According to the Independence Police Department, the largest category of traffic accidents in the city is rear-end collisions caused by following too closely.

Because of this, the department requested some addition language to the city code, specifically Section 18.21.011, what constitutes “Following too closely.”

The ordinance passed at Monday’s City Council meeting made that addition. It states that drivers must leave at least one second of traveling space between their vehicle and those in front of them traveling in the same direction and lane of traffic.

Major Terry Storey of the Police Department said the percentage of accidents in Independence attributed to “following too closely,” as reported to and calculated by the state, was 19.5 percent in 2012 and 21.2 percent in 2013. The percentage of those attributed to “inattention,” which many times results in following too closely, he said, was 24.8 in 2012 and 19.7 in 2013.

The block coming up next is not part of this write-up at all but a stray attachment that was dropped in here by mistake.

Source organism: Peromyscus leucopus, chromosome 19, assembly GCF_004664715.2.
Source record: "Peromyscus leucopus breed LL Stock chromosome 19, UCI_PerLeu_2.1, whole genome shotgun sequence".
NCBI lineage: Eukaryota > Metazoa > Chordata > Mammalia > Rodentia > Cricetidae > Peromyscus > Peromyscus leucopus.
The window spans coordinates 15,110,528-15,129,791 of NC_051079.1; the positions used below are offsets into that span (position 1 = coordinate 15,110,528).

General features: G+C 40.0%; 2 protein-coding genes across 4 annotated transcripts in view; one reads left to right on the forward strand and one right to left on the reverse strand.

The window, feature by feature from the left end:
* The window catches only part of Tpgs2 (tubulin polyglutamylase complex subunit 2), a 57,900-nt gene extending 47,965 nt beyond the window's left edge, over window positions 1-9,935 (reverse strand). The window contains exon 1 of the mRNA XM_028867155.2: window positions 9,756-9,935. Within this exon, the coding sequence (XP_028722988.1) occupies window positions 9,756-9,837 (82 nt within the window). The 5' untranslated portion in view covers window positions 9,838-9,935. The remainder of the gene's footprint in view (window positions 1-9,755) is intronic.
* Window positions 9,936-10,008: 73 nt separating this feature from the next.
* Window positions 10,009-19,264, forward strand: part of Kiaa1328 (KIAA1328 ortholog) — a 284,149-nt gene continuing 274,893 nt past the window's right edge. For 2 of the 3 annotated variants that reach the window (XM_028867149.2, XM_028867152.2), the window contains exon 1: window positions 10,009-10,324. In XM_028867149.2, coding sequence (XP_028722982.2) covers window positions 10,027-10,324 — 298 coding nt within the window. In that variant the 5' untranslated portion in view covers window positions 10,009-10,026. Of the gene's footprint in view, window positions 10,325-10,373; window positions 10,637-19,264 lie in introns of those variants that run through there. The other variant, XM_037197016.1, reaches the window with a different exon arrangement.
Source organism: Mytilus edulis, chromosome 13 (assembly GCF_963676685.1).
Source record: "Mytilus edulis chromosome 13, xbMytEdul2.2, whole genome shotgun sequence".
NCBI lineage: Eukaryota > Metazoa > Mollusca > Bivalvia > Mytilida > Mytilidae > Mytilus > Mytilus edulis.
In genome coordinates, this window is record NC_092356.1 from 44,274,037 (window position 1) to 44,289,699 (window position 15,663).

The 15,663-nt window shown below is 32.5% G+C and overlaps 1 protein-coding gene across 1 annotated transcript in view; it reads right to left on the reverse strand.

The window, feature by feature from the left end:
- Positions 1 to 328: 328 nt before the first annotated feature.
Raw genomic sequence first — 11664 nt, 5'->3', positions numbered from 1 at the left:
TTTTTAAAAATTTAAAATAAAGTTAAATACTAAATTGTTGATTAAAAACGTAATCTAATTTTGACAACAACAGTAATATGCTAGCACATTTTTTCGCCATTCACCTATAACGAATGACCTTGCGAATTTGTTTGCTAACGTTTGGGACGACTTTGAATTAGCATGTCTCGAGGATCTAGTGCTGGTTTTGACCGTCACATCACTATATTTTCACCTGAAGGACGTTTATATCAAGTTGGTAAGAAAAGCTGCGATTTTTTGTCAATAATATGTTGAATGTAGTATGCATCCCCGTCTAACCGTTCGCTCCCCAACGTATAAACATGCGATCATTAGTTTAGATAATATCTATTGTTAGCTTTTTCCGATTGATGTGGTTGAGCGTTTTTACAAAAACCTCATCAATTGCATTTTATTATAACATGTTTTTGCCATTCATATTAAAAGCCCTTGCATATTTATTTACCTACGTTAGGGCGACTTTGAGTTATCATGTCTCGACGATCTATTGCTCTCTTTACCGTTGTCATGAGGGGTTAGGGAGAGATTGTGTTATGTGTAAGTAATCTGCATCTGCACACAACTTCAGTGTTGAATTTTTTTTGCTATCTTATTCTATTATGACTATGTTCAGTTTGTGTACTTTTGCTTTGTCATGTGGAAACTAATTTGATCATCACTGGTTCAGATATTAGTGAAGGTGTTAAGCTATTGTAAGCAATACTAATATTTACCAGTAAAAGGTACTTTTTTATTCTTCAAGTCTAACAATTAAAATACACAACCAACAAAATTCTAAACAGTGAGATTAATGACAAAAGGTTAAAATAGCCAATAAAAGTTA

Storey said officers have the capability to calculate distances between vehicles using the laser devices in their police cars. Many times, the recommendation for distance between vehicles is two seconds of distance, he said, so Independence is trying to give people more benefit of the doubt.

Emphasis for enforcing the ordinance probably won’t be on city streets as much as highways like Missouri 7, Missouri 78 and Missouri 291 and U.S. 24, as well as the interstate highways.

“We’re not trying to build funds,” Storey said. “We’re trying to get people to bring that stopping distance up.”

The one item pulled from the consent agenda for separate consideration before being passed concerned a price agreement with Roberts Chevrolet Buick for police and special services Chevrolet Tahoes. Council member Curt Dougherty questioned how the purchase of a “gas-guzzling behemoth” that is two-wheel drive might appear to the public.

City Manager Robert Heacock responded that such price agreements are common practice to get the best deals and emphasized that, as stated in the agenda item, the possible purchases would not exceed budgeted amounts.

Deputy Chief Travis Forbes added that the department has no immediate plans to purchase any additional Tahoes; the price agreement is only if the need arises. That particular vehicle has been used by the K-9 units – because of the additional space required for a dog – and by captains who would need extra equipment or space to set up makeshift command posts in the field. The department has considered using Ford Explorers for the K-9 unit, he said.

Forbes said any Tahoes purchased would not be used for regular patrol.